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City break to Arras: all points of interest

City break to Arras: all points of interest

Home » France » City break to Arras: all points of interest

The north of France has several beautiful cities. All are an ideal destination for a short mini-break or a relaxing city vacation. For instance, we have already discovered Lille and Amiens. Now it’s time to visit Arras. This city also has Flemish influences. This is especially evident in the lovely squares of the city centre, the city tower and the facades of the beautiful guild houses. Particularly in December, Arras is an ideal destination because the centre is transformed into a huge Christmas market then. What a cosy atmosphere the city has at that time! In this blog you’ll find the best sights to see during a city break to Arras.

Festive lighting

Sightseeing on a city break to Arras

Arras has plenty of beautiful sights. All of them have been perfectly restored since during World War I, Arras was on the front line. Virtually the entire city was destroyed when the war was over. Several monuments recall that horrific time. These sights are not to be missed during your city trip to Arras.

Christmas Fair

The Belfry of Arras

Like every city in Flanders and northern France, Arras has a large city tower, called Belfort in Flemish or Beffroi in French. If you want to experience the beauty of Arras in all its glory, go to the top of the Belfry, 75 metres up. Afterwards, enjoy the lively spectacle below in the city’s historic squares. Atop the Belfry is a golden lion. The symbol of the Duke of Burgundy, Philip the Good. He ordered the construction of the Belfry in 1463.

You can get to the top via a lift. The last few metres are climbed via a staircase to the highest point. During the opening hours of the Arras Tourist Office (at the bottom of the Belfry), you may enter the tower. Afterwards, don’t forget to visit the beautiful city hall. You will marvel at magnificent art-deco works, the immense frescoes in the ballroom and the sumptuously decorated council chamber.


The beautiful squares of Arras

From the Belfry, you can already see the two beautiful squares. The Belfry and the Town Hall are located at “la Place des Héros”, the Square of Heroes. It is an intimate square framed by beautiful Baroque buildings with fine galleries. Walking around the square and enjoying the atmosphere, you can hardly imagine that it was all completely destroyed after World War I. The square now hosts a big market on Saturdays. It is the place for Arras residents to buy the tastiest local delicacies.

A little further on is “la Grand Place” or the Main Square. If possible, even more impressive for its size and its many unusual facades. From the 11th century, this was the centre of the grain market. For a long time, it was the largest of its kind in the whole of France. You can often still recognise the ears of corn on the facades as a reminder of those times. Beneath the galleries you will find one nice shop after another. As well as several cosy restaurants.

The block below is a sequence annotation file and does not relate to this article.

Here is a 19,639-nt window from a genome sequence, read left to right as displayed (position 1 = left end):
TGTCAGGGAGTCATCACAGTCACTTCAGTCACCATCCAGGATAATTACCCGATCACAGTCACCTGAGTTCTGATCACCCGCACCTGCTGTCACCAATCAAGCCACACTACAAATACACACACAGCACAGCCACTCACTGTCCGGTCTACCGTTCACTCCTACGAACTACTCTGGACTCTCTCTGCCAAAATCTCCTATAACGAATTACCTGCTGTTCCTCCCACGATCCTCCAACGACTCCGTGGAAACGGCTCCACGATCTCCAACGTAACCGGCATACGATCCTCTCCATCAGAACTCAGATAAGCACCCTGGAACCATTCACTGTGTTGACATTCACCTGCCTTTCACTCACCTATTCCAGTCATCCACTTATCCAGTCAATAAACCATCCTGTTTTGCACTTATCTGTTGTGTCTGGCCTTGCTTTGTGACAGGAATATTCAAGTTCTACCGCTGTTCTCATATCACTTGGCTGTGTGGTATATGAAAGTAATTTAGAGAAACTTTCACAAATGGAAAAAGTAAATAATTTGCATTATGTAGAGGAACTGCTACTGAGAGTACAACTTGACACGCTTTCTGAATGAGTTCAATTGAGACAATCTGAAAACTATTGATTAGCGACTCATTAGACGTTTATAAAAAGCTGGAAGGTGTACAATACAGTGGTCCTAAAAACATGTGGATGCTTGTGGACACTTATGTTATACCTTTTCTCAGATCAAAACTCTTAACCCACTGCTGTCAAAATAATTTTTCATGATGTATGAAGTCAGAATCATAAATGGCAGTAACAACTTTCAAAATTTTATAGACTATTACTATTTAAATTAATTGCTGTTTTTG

Grand place

Christmas market

We were in Arras for a city break in early December. We were in for a treat. An immense Christmas market takes place on both squares then. Many nice nativity scenes are set up in the squares. There is also an immense Ferris wheel and the decor of the beautifully lit facades of the buildings create an unforgettable Christmas atmosphere.

We warmed ourselves up with a delicious glass of “Glühwein” on the cold evenings. For a spectacular view, we booked a ride on the Ferris wheel. From the top, we could see the Christmas market in all its glory. The Belfry was also beautifully lit around that time. We bought the nicest Christmas presents for our family there. What a wonderful atmosphere this Christmas market had!

Christmas Fair

The underground passages Les Boves

It is not only worth climbing the Belfry. A city trip to Arras is not complete until you have also gone underground. Underneath the Belfry, you can visit “Les Boves”. This is a subterranean corridor system in the limestone rocks under the city. You descend to a depth of about 12 metres. There you can see a kilometre-long labyrinth of corridors. They were created in the Middle Ages. People used the limestone as building material for churches and city walls. Later, the corridors were used as storage for merchants.

We had a unique culinary experience in “Les Boves”: a candlelit dinner in the subterranean corridors. Warmly dressed and with a thick plaid over us, we enjoyed refined dishes. This time, not with matching wines, but with special beers from the region. This unique combination caressed our taste buds!


Eating delicious rats

Walking around Arras, you will undoubtedly notice it: you will come across a rat in several places. Sometimes as a picture on the ground, other times as the name of a restaurant, or as a sculpture on a building. You can even eat delicious rats in Arras. To do so, head to the beautifully decorated patissier/chocolatier Thibaut at Place des Héros. A great place for a nice cup of tea or coffee anyway.

Arras owes this association with the rat to a play on words. You see, Arras is pronounced almost identically to the French word for rat. Hence, the rat has become a symbol of the city.



Officially, the name of this church is “Cathédrale Notre-Dame-et-Saint-Vaast d’Arras”. It was built in the period between 1030 and 1396. It has been the seat of the bishop of the Diocese of Atrecht since 1800. Together with the adjacent abbey, it was one of the largest religious sites in the whole of France. Inside the cathedral, the many stained-glass windows stand out, as does the gallery of statues. These are the priests who played an important role in the city’s religious history.


Abbey of Saint-Vaast

Saint-Vaast Abbey is a former Benedictine monastery. It is named after the first bishop of Arras, Saint-Vedastus (453-540), also called Saint-Vaast. The abbey houses numerous relics of this saint. For centuries, the abbey was incredibly important for monasteries in the Low Countries. During the French Revolution, the abbey was requisitioned and desecrated. Parts became hospitals or even barracks. Of the abbey, you can now only admire the cloisters. You do that when you visit the museum, which is located in part of the abbey.


Musée des Beaux Arts

The city’s main museum is Musée des Beaux Arts. The museum is now part of the abbey. In the beautiful halls of the centuries-old building, numerous special works of art have been given a nice place.

You will find archaeological works of art, artefacts about the city’s history and numerous paintings. These were created by French, Flemish and Dutch masters. You will discover works by Rubens, among others, at the museum. Entry to the museum is free.


Citadel Vauban